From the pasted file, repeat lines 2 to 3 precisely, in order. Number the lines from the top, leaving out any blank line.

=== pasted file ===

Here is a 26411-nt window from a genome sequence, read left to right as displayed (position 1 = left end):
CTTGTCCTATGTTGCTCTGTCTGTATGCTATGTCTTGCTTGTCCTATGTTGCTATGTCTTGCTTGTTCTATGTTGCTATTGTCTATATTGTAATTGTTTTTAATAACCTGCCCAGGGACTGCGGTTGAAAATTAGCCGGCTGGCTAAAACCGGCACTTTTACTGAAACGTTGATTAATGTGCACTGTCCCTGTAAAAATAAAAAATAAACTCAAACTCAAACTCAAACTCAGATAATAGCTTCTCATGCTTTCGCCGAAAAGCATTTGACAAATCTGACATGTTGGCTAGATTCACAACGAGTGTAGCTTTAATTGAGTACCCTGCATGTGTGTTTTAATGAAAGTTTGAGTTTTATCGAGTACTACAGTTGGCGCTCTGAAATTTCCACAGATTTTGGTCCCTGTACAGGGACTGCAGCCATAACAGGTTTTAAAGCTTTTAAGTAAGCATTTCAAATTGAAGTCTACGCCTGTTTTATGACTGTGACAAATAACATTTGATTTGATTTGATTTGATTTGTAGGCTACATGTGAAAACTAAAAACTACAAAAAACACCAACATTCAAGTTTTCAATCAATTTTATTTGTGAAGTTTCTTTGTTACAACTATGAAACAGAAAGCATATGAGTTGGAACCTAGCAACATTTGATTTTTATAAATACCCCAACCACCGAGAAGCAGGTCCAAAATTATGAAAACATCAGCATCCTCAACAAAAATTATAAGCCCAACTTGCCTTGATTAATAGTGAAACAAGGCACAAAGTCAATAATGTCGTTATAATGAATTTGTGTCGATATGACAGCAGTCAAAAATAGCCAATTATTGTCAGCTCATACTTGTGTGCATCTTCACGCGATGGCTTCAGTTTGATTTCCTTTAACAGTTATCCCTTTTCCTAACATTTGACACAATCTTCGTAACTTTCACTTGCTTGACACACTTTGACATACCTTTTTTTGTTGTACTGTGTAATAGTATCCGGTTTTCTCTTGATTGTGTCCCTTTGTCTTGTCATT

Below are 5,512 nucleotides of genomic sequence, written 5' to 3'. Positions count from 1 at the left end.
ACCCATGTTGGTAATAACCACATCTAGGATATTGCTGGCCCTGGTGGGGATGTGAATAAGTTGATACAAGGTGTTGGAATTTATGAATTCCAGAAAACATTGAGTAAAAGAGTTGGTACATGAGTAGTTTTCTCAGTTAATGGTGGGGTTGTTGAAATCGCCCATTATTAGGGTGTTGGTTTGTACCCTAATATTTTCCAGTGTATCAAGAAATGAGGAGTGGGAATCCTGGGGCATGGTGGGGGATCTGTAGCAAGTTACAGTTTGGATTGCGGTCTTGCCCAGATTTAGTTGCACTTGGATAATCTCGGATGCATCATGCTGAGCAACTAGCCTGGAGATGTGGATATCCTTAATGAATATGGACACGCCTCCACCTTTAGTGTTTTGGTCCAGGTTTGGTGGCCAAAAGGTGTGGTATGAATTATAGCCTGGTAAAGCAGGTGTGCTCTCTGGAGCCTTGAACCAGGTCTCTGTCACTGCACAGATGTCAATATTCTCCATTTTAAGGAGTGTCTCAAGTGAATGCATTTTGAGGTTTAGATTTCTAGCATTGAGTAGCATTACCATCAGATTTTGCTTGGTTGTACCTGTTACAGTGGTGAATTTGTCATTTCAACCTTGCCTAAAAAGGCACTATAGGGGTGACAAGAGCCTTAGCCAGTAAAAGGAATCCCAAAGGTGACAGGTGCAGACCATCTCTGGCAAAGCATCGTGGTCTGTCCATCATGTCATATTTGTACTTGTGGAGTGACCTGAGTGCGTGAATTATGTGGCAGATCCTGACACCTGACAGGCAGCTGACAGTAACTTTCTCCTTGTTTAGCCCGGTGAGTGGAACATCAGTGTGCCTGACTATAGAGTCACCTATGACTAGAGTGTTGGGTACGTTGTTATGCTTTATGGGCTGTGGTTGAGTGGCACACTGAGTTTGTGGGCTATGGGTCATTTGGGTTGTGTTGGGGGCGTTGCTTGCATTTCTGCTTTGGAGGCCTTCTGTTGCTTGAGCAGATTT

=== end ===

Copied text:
CTTGTCCTATGTTGCTCTGTCTGTATGCTATGTCTTGCTTGTCCTATGTTGCTATGTCTTGCTTGTTCTATGTTGCTATTGTCTATATTGTAATTGTTTTTAATAACCTGCCCAGGGACTGCGGTTGAAAATTAGCCGGCTGGCTAAAACCGGCACTTTTACTGAAACGTTGATTAATGTGCACTGTCCCTGTAAAAATAAAAAATAAACTCAAACTCAAACTCAAACTCAGATAATAGCTTCTCATGCTTTCGCCGAAAAGCATTTGACAAATCTGACATGTTGGCTAGATTCACAACGAGTGTAGCTTTAATTGAGTACCCTGCATGTGTGTTTTAATGAAAGTTTGAGTTTTATCGAGTACTACAGTTGGCGCTCTGAAATTTCCACAGATTTTGGTCCCTGTACAGGGACTGCAGCCATAACAGGTTTTAAAGCTTTTAAGTAAGCATTTCAAATTGAAGTCTACGCCTGTTTTATGACTGTGACAAATAACATTTGATTTGATTTGATTTGATTTGTAGGCTACATGTGAAAACTAAAAACTACAAAAAACACCAACATTCAAGTTTTCAATCAATTTTATTTGTGAAGTTTCTTTGTTACAACTATGAAACAGAAAGCATATGAGTTGGAACCTAGCAACATTTGATTTTTATAAATACCCCAACCACCGAGAAGCAGGTCCAAAATTATGAAAACATCAGCATCCTCAACAAAAATTATAAGCCCAACTTGCCTTGATTAATAGTGAAACAAGGCACAAAGTCAATAATGTCGTTATAATGAATTTGTGTCGATATGACAGCAGTCAAAAATAGCCAATTATTGTCAGCTCATACTTGTGTGCATCTTCACGCGATGGCTTCAGTTTGATTTCCTTTAACAGTTATCCCTTTTCCTAACATTTGACACAATCTTCGTAACTTTCACTTGCTTGACACACTTTGACATACCTTTTTTTGTTGTACTGTGTAATAGTATCCGGTTTTCTCTTGATTGTGTCCCTTTGTCTTGTCATT

Below are 5,512 nucleotides of genomic sequence, written 5' to 3'. Positions count from 1 at the left end.